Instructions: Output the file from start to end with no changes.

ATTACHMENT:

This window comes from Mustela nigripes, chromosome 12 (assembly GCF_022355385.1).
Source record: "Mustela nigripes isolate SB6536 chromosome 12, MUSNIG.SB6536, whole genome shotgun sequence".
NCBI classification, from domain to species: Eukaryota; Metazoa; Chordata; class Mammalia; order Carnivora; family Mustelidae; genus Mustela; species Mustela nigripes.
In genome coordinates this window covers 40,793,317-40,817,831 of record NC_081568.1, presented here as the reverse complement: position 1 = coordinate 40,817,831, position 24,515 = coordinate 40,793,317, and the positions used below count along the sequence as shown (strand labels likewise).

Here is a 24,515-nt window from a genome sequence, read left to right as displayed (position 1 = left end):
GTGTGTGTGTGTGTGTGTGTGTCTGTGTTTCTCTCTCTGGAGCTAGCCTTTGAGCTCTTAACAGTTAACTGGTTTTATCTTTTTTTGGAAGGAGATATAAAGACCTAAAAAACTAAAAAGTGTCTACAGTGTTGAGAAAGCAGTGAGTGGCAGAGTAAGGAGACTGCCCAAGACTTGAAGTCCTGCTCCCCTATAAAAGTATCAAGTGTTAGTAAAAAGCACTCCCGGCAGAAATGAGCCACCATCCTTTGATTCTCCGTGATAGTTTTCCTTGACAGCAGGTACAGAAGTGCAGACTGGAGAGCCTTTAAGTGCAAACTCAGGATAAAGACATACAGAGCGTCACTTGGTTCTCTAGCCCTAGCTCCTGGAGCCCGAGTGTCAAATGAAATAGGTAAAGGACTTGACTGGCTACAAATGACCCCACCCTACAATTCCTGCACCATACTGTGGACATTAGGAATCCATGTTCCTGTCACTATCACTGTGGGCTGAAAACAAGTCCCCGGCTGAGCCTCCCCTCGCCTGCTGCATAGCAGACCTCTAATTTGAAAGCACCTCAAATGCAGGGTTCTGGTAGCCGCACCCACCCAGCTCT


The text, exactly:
This window comes from Mustela nigripes, chromosome 12 (assembly GCF_022355385.1).
Source record: "Mustela nigripes isolate SB6536 chromosome 12, MUSNIG.SB6536, whole genome shotgun sequence".
NCBI classification, from domain to species: Eukaryota; Metazoa; Chordata; class Mammalia; order Carnivora; family Mustelidae; genus Mustela; species Mustela nigripes.
In genome coordinates this window covers 40,793,317-40,817,831 of record NC_081568.1, presented here as the reverse complement: position 1 = coordinate 40,817,831, position 24,515 = coordinate 40,793,317, and the positions used below count along the sequence as shown (strand labels likewise).

Here is a 24,515-nt window from a genome sequence, read left to right as displayed (position 1 = left end):
GTGTGTGTGTGTGTGTGTGTGTCTGTGTTTCTCTCTCTGGAGCTAGCCTTTGAGCTCTTAACAGTTAACTGGTTTTATCTTTTTTTGGAAGGAGATATAAAGACCTAAAAAACTAAAAAGTGTCTACAGTGTTGAGAAAGCAGTGAGTGGCAGAGTAAGGAGACTGCCCAAGACTTGAAGTCCTGCTCCCCTATAAAAGTATCAAGTGTTAGTAAAAAGCACTCCCGGCAGAAATGAGCCACCATCCTTTGATTCTCCGTGATAGTTTTCCTTGACAGCAGGTACAGAAGTGCAGACTGGAGAGCCTTTAAGTGCAAACTCAGGATAAAGACATACAGAGCGTCACTTGGTTCTCTAGCCCTAGCTCCTGGAGCCCGAGTGTCAAATGAAATAGGTAAAGGACTTGACTGGCTACAAATGACCCCACCCTACAATTCCTGCACCATACTGTGGACATTAGGAATCCATGTTCCTGTCACTATCACTGTGGGCTGAAAACAAGTCCCCGGCTGAGCCTCCCCTCGCCTGCTGCATAGCAGACCTCTAATTTGAAAGCACCTCAAATGCAGGGTTCTGGTAGCCGCACCCACCCAGCTCT